Utqiagvik, Alaska – Bryan Thomas doesn’t want any more “wishy-washy conversations about climate change.”
For four years, he has served as station chief of the Barrow Atmospheric Baseline Observatory, the northernmost U.S. scientific outpost in its fastest-warming state. Each morning, after digging through snow to his office’s front door, Thomas checks the preliminary number on the observatory’s carbon dioxide monitor. On a recent Thursday, it was nearly 420 parts per million — nearly twice as high as the global preindustrial average.
It’s just one number, he said. But there’s no question in his mind about what it means.
Alaska is in the midst of one of the warmest springs the state has ever experienced — a transformation that has disrupted livelihoods and cost lives. The average temperature for March recorded at the NOAA observatory in Utqiagvik (which was known as Barrow before 2016, when the city voted to go by its traditional Inupiaq name) was 18.6 degrees Fahrenheit above normal. Fairbanks notched its first consecutive March days when the temperature never dropped below freezing. Ice roads built on frozen waterways — a vital means of transportation in the state — have become weak and unreliable. At least five people have died this spring after falling through ice that melted sooner than expected.
“Climate change is happening faster than it’s ever happened before in our record,” Thomas said. “We’re right in the middle of it.”
Utqiagvik set daily temperature records on 28 of the first 100 days of this year, according to the Alaska Climate Research Center. In early February, residents awoke to find that the land-fast ice that usually clings to their shore until summer had been swept out to sea by strong winds — a sign that the ice wasn’t as thick or well-grounded as it used to be.
“It was like, ‘Whoa, I’ve never seen that before,’ ” Thomas said.
“It was surprising in a human way,” he added. “But not necessarily surprising in a science way.” The Barrow observatory has been monitoring climate for more than 40 years. Thomas knows where the trends are headed.
Two hundred miles to the south, Marc Oggier, a graduate student at the University of Alaska at Fairbanks, returned this month from conducting field work to find the city completely clear of snow. It was the shortest-lived snowpack in recent history.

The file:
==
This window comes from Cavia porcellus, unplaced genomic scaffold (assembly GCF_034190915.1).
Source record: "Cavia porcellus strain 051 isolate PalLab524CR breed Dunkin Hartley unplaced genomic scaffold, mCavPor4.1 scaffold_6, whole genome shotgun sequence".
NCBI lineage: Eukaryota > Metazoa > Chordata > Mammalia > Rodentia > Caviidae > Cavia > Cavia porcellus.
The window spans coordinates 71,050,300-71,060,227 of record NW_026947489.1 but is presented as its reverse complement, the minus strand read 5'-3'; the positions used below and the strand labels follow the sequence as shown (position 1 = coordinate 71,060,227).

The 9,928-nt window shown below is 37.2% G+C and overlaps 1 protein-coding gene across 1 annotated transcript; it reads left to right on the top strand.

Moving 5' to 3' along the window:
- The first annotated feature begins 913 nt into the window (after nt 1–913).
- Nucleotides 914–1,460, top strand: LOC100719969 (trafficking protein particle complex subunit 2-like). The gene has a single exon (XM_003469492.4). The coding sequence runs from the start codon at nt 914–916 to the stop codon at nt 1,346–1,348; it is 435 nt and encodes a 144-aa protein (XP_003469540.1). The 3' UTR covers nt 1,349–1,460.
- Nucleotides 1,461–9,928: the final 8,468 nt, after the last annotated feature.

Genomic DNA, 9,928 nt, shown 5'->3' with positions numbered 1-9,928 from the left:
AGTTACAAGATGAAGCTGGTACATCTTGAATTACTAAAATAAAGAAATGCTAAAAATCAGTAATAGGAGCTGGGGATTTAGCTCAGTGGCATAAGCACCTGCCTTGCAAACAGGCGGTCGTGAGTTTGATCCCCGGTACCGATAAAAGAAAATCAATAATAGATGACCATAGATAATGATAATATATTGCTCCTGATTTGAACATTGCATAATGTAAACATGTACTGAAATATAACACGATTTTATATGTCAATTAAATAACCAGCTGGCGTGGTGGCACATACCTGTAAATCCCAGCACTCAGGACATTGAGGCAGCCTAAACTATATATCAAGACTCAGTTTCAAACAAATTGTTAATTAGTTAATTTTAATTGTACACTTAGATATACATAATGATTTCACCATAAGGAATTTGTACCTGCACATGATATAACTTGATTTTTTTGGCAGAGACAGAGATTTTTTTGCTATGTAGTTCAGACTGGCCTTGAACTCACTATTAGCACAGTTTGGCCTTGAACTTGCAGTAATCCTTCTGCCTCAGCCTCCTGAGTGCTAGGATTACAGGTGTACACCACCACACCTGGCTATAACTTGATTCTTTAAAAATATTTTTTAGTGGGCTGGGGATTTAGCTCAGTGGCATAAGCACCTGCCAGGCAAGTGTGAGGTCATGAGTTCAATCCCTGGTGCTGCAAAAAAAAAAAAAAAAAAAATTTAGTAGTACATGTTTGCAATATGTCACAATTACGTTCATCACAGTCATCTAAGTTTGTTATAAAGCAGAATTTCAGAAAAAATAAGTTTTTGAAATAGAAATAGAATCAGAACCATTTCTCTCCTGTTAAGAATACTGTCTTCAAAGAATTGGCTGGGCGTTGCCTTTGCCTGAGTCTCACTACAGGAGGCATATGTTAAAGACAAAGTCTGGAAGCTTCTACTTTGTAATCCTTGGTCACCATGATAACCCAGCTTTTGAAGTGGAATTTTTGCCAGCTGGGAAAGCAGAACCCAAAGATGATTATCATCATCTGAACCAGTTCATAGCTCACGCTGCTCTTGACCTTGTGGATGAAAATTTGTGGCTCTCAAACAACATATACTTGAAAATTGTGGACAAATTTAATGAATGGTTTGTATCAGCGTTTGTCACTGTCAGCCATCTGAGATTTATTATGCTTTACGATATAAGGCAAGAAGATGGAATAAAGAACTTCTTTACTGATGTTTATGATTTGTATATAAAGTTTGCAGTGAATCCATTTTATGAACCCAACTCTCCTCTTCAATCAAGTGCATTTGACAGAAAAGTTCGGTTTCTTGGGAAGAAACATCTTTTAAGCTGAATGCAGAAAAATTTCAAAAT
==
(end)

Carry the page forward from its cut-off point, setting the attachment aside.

Oggier wrinkled his nose at the vegetal, springlike scent in the air. “It smells weird,” he said. “It smells like rain.”
This time of year, he explained, “you shouldn’t be able to smell anything.” The ground should still be frozen solid.
The historic warm weather this spring is linked to vanishing ice on the Bering and Chukchi seas west of Alaska. Both areas set records this year for their lowest amount of ice in March.
Warm weather threatens subsistence whaling — a centuries-old tradition in and around Utqiagvik, said Kaare Erickson, the North Slope Science Liaison for the Ukpeagvik Iñupiat Corporation, which manages Inupiat land and provides services to the community. Though the sea ice near the city refroze after the February wind event, many are concerned about whether it can provide a stable platform from which to hunt.
On Shishmaref, the barrier island where he grew up, “it’s an even heavier impact,” Erickson said.
When ice forms later and melts earlier, it leaves coastlines vulnerable to erosion from fall and spring storms. The shoreline on Shishmaref has retreated more than 100 feet in Erickson’s lifetime, and the town has voted to relocate to a new site farther from the sea. Residents who subsist on seal and walrus must navigate an increasingly unreliable ice pack as they search for food.
Unstable ice has already claimed lives. Two men died of exposure in late March when their vehicles fell through the frozen Kuskokwim River near Bethel, Alaska troopers said.
Last week, three family members — including an 11-year-old girl — were killed after crashing through ice on their way to the small village of Noatak, which can be reached only by snowmobile, boat or air.
Alaska Patrol Sgt. Teague Widmier said authorities have urged people to stay off the increasingly weak river ice. But he acknowledged that residents have few other options for traveling in rural parts of the state. Spring “breakup,” when the Arctic defrosts, is always a dangerous time in Alaska, Widmier said.
But this year it has come earlier. Ice thickness this winter was below average on rivers across the state, according to the National Weather Service. Many parts of the river are already ice-free — even though it usually remains frozen well into May.
All of this was on Thomas’ mind as he went about his routine at the Utqiagvik observatory. The building is modest — just three small rooms and no bathroom (“We use a bucket,” Thomas explained) — and crowded with devices. Air samplers take continuous measurements of every problematic molecule: carbon dioxide, methane, ozone-depleting chlorofluorocarbons. Meteorological instruments track the fluctuating weather. Computers communicate with nearly two dozen polar orbiting satellites, each of which can send down data as often as 14 times in a 24-hour period.
Each of these measurements helps explain the transformation occurring outside Thomas’ window.
“I think, OK, this [greenhouse gas measurement] is going to help people understand how much energy from the sun is being absorbed by the atmosphere,” he said. “There’s that visceral connection to what’s happening.”
His next task was clearing off the intake lines, tubes that pull gases from the atmosphere into the observatory’s instruments.
Thomas used a paintbrush to wipe ice from the instruments, making sure they continue to capture the changing climate for another day.